Moments on the frontline: A photojournalist’s perspective
Picture a photojournalist, working in Iraq or on assignment across the trouble spots of the Middle East and it creates a very distinct mental impression. Travelling light and moving fast, chasing stories for newspapers, wire services or for his own agency, Sebastian Meyer lives that life.
A veteran of embeds with US troops in Iraq and Afghanistan, with stints in Libya and Syria, he admits he began covering the Middle East almost by accident, but that hasn’t stopped him making his own contribution to the region’s future.
Photo courtesy of Sebastian Meyer. Ras Lanuf, Libya: Rebels duck for cover after a pro-Gaddafi jet bombs their position.
And by his own account, it’s not all action, or even all bad news. Sometimes what his agency, Metrography, based in Sulaimaniyah, needs most is reliable communications in order to file the kind of everyday stories – business news, sports, culture – that feed demand in print and online.
The reliability piece gets a little easier from this year as Meyer has been sponsored by Thuraya and The Rory Peck Trust with a Thuraya IP+ broadband satellite terminal. This small, light high performance unit will be going in the kit bag to give the Metrography team an edge on filing stories, whatever their location.
“My camera bag is getting bigger these days but the Thuraya terminal is tiny so it fits in,” he laughs. “I file regularly for Voice of America where I’m cameraman, producer and reporter in one. Now using the Thuraya I could do a live piece, which is something I haven’t been able to do before.”
Meyer got to where he is the long way around, studying in the US and Europe before being exposed to the work of legendary photo agency Magnum and having something of an epiphany. “I had never heard of Magnum or even of photojournalism but I had a light bulb moment. Suddenly I knew what I was going to do with rest of my life,” he says.
Further teaching was followed by intern stints at Magnum and work for agencies and local press in New York City and Manchester, England all of which he says “was honing my craft, but failing to find a way to get paid to travel round world taking pictures”.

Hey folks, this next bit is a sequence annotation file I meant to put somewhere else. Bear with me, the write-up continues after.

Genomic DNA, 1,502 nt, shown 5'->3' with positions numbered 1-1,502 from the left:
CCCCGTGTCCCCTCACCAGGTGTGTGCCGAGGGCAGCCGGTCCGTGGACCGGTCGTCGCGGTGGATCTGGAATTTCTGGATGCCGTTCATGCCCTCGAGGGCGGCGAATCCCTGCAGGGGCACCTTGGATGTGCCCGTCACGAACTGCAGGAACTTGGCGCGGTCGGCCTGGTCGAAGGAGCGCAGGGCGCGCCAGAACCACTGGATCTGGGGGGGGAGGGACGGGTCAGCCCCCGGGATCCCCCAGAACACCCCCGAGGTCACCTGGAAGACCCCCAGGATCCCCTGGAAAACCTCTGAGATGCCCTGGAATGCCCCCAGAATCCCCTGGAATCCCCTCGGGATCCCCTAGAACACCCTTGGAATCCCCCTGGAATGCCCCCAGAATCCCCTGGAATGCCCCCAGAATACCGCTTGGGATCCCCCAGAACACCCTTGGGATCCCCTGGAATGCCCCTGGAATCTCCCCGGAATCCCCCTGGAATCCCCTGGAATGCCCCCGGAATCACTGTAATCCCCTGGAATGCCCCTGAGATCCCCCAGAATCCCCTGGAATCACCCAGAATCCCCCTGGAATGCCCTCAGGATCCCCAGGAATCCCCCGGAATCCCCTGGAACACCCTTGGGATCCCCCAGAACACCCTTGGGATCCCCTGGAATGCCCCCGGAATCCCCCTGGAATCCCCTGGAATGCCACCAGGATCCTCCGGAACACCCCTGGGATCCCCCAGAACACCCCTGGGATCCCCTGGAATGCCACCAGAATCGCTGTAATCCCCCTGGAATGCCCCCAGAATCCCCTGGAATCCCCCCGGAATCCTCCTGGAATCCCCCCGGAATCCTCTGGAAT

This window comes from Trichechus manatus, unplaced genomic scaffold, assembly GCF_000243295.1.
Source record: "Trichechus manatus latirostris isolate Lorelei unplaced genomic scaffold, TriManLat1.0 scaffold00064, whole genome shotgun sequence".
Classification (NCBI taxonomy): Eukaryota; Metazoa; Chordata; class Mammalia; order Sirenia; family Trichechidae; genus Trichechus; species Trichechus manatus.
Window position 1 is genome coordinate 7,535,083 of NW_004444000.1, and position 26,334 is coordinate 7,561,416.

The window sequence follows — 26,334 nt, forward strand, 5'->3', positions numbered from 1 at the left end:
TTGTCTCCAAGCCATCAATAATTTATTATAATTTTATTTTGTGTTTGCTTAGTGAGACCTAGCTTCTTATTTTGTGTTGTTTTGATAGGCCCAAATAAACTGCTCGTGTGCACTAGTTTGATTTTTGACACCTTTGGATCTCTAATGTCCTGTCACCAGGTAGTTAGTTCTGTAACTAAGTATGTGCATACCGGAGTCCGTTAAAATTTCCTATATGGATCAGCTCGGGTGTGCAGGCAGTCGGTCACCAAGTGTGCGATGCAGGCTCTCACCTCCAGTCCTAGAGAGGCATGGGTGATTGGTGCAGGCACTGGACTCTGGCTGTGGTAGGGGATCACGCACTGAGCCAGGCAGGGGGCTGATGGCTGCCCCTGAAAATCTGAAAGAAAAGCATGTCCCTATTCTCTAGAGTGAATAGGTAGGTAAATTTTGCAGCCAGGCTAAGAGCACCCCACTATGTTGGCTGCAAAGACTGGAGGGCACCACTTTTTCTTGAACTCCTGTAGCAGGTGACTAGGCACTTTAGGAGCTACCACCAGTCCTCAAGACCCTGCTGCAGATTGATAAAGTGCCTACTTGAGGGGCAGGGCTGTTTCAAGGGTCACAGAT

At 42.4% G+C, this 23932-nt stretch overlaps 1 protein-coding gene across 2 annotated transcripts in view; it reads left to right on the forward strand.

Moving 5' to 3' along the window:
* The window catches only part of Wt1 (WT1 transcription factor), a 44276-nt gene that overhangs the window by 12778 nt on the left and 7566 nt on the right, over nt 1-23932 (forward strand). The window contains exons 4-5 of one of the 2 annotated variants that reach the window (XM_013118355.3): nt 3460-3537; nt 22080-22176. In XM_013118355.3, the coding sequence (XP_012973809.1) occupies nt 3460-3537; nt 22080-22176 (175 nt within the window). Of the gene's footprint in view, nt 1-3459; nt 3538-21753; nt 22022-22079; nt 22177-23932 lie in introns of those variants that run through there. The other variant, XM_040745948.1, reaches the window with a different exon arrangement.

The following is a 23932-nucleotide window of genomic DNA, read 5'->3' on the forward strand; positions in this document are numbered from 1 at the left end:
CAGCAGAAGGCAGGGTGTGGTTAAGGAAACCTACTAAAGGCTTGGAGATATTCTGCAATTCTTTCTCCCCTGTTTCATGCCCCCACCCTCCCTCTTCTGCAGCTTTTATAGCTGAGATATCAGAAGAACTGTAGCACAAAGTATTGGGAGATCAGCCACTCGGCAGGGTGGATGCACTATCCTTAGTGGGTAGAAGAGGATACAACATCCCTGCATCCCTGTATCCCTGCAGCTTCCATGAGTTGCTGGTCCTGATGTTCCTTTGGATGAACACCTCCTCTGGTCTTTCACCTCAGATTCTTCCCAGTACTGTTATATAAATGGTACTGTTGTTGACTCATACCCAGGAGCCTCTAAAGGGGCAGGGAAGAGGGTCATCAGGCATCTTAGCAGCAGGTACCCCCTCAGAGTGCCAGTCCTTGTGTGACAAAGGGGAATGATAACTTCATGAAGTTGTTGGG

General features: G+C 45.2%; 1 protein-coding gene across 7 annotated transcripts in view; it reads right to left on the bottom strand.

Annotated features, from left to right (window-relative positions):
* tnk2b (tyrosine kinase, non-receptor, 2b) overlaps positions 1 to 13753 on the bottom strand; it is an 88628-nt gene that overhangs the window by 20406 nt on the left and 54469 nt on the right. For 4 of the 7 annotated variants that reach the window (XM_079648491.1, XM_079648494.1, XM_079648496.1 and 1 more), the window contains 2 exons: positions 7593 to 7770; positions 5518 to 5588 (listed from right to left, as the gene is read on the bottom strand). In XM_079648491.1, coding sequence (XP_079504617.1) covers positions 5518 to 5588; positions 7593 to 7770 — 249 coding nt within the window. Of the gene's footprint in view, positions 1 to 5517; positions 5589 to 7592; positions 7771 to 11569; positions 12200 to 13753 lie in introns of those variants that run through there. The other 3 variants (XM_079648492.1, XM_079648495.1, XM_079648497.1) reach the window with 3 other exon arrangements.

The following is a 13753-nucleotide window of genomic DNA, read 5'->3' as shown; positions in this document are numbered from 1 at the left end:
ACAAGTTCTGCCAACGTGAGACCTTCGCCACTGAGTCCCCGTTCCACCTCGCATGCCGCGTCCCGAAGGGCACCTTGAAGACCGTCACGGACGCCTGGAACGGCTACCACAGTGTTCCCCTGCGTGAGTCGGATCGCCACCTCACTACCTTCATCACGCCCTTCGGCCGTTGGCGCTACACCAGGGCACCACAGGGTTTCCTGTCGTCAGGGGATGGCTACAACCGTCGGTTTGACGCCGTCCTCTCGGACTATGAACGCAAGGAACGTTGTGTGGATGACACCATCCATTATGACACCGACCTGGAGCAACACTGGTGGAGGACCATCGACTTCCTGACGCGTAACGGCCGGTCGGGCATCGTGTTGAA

That is until the father of a friend, making a documentary about the 1988 Al-Anfal genocide asked him to take photographs for a museum that he'd been commissioned to build in Northern Iraq. Meyer first visited the country in 2008 and decided to stay after going back in 2009, tempted by the booming economy and plenty of work. It was only when a colleague suggested starting a local agency that the last piece fell into place.
“Iraq is a country like and unlike any other. They have musicians and athletes, culture and social activities. You don’t have to deal with bombs and explosions though that happens too,” he explains. “Our idea was to start an agency that could train local photographers to do the kind of thing that all photographers know how to do.”
As a result, the international press is already turning to local journalists, photographers and film-makers to tell those stories. Meyer says the Metrography’s work has to stand on its own merits, not just because it is easier for the foreign press to use local freelancers.
Meyer meanwhile continues to pursue his passions, shooting more and more video, a function he says of personal preference and market demand. Bigger budgets and improved technology have seen plenty of photographers move to the medium but he enjoys the process of film-making and the narrative element of documentary too.
It also increases the demand for reliable communications, hence the Thuraya IP+. For while power and internet infrastructure exist in northern Iraq, their unreliability makes filing problematic.
“I’ve used satellite communications before and the freedom and reliability it brings is extremely useful,” he says. “It can make the difference between breaking a news story and missing it. Or it means you can take part in an interview and not worry about the power going out just when you are going on air!”
Thuraya’s asymmetric IP streaming capability means Meyer can also consider requests to do live pieces to camera or over audio without needing a studio. When time permits he plans a trip to southern Iraq to get Iraqi youngsters online with their western counterparts to share experiences.
As may be obvious already, Meyer does not fit the template of the buccaneering photojournalist, though he happily admits to being in ‘life and death’ incidents in Iraq, Afghanistan and Libya when he came ‘awfully close to getting hurt’.
Even so, he says the process can also be mundane. Around Benghazi in Libya, the manner of the fighting afforded a relative routine.
“Every morning a bunch of us would get up meet at a hotel for breakfast and see what the vibe was that day. Then we’d jump in a car and drive an hour and a half to the front line. The fighting normally kicked off around mid-day so we’d photograph that, then dusk came and it would die down and we’d get back in the car, drive home have dinner and go to bed.
“There’s a quote from the American Civil War that describes soldiering as 99% boredom and 1% sheer terror and that really is true,” he adds. “It was literally like commuting to work. As the story came and went from the front pages we’d ask ourselves every day, do I want to go to the front line and put myself at greater risk?”
Even so, he doesn’t make light of those risks nor of the suffering of those in Libya, Syria or his adopted home, where violence continues to scar the country. “It does mean you are telling an extremely important story and sometimes putting your life at risk as well as putting your family through hell. It’s a responsibility that needs to be taken seriously.”